I was once talking with a friend about the "imposter syndrome." She suggested that men and women tend to take a different approach. For example, in considering a new job opportunity, a man might go for the role, even if he only has 5 of the 10 criteria, whereas a woman may not go for it even if she has 9 of the 10 criteria!
There may be some truth in this broad generalisation.
Whether it's nurture, nature, or a bit of both, men typically seek to appear strong, confident and in control. It is considered more acceptable for a woman to question herself, whether it is around professional competency or physical attractiveness.
However, despite what might be projected externally, I don't believe that men are really more confident. From my own journey and also my privileged position as confidante to both male and female executives, I have seen many hidden fears and insecurities. So while a man might push himself to take on the big challenge, he will often feel some trepidation.
Stereotypically, women are more attuned to emotions and taught that it is acceptable to express and discuss them. Men are more likely to try and keep them a secret, sometimes even from themselves!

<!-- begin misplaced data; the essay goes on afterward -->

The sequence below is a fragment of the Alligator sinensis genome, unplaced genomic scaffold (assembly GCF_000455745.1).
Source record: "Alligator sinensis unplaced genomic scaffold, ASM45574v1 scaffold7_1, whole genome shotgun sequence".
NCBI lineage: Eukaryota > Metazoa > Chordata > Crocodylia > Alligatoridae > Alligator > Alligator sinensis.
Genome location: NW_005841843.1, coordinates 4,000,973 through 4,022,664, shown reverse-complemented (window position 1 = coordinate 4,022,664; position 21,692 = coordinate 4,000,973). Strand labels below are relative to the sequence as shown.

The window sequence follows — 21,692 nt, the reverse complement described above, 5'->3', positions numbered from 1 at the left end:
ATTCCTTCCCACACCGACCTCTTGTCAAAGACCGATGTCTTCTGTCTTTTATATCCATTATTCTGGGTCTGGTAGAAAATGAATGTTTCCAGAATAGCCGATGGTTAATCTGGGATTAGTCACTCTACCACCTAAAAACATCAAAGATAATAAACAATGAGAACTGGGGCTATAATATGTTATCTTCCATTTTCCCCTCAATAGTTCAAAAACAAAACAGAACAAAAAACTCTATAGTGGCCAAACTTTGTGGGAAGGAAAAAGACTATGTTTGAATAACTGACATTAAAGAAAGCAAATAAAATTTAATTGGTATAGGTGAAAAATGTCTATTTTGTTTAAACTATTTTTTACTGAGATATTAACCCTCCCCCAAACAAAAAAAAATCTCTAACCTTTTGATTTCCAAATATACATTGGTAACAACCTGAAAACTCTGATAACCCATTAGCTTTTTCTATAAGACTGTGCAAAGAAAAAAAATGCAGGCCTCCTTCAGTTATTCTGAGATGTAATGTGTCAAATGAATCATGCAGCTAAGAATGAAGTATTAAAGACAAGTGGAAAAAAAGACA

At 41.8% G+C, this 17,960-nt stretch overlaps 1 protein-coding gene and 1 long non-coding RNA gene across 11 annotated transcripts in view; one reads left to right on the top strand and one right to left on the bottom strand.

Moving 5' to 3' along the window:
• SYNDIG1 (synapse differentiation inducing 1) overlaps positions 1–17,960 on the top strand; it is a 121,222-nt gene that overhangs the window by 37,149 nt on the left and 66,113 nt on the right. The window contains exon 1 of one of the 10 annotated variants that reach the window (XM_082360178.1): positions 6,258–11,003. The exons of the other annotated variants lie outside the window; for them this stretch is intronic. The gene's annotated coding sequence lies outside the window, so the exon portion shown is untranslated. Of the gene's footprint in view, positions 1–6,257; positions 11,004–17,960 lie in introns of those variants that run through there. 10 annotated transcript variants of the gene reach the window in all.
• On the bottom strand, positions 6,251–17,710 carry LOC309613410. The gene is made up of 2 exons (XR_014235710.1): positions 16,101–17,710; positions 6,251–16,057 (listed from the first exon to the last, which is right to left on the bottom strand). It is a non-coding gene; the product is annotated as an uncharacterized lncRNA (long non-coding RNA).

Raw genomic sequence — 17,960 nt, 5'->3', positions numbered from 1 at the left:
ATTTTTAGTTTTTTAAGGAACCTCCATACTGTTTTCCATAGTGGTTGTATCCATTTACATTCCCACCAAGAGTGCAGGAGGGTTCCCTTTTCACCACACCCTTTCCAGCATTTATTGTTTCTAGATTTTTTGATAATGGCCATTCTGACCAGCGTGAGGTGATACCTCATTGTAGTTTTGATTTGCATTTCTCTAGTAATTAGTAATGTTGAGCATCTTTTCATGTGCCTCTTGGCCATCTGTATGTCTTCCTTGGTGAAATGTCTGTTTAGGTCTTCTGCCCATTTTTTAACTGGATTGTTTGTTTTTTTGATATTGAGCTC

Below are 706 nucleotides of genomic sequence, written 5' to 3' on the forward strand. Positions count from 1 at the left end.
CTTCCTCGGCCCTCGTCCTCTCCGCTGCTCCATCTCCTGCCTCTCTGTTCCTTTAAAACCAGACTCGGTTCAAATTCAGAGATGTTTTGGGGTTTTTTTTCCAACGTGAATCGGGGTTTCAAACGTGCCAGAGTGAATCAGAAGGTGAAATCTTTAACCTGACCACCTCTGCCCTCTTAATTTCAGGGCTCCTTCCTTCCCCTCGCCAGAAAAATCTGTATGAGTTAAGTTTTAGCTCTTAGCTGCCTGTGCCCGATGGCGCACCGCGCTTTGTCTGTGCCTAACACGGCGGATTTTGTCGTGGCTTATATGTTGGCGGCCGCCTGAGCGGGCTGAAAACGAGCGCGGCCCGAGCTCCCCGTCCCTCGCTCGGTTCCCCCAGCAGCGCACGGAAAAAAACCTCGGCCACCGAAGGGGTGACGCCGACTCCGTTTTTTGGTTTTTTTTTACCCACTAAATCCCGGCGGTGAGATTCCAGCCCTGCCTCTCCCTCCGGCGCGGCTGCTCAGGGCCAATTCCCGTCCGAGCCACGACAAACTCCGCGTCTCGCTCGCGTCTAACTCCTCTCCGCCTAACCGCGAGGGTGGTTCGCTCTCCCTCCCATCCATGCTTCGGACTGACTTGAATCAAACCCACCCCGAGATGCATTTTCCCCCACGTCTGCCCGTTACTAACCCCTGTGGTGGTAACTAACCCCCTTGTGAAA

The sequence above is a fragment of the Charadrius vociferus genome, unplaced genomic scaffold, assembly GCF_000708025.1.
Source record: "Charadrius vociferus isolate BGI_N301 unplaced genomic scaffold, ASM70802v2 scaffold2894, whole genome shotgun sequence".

Male or female, we need to recognise the advantages and disadvantages of these two extremes.
When self-doubt is more visible in certain situations, we can undermine ourselves, give others cause for concern, and then miss out on great opportunities.
On the other hand, ignoring our potential weaknesses and shortcomings shows a lack of self-awareness and this puts us in danger of not learning and growing.
Like all things in life, it is about getting the balance right!
Career success comes to those who have the courage to go for something bigger AND the self-awareness and sensitivity to see and quickly fix problems as they emerge.
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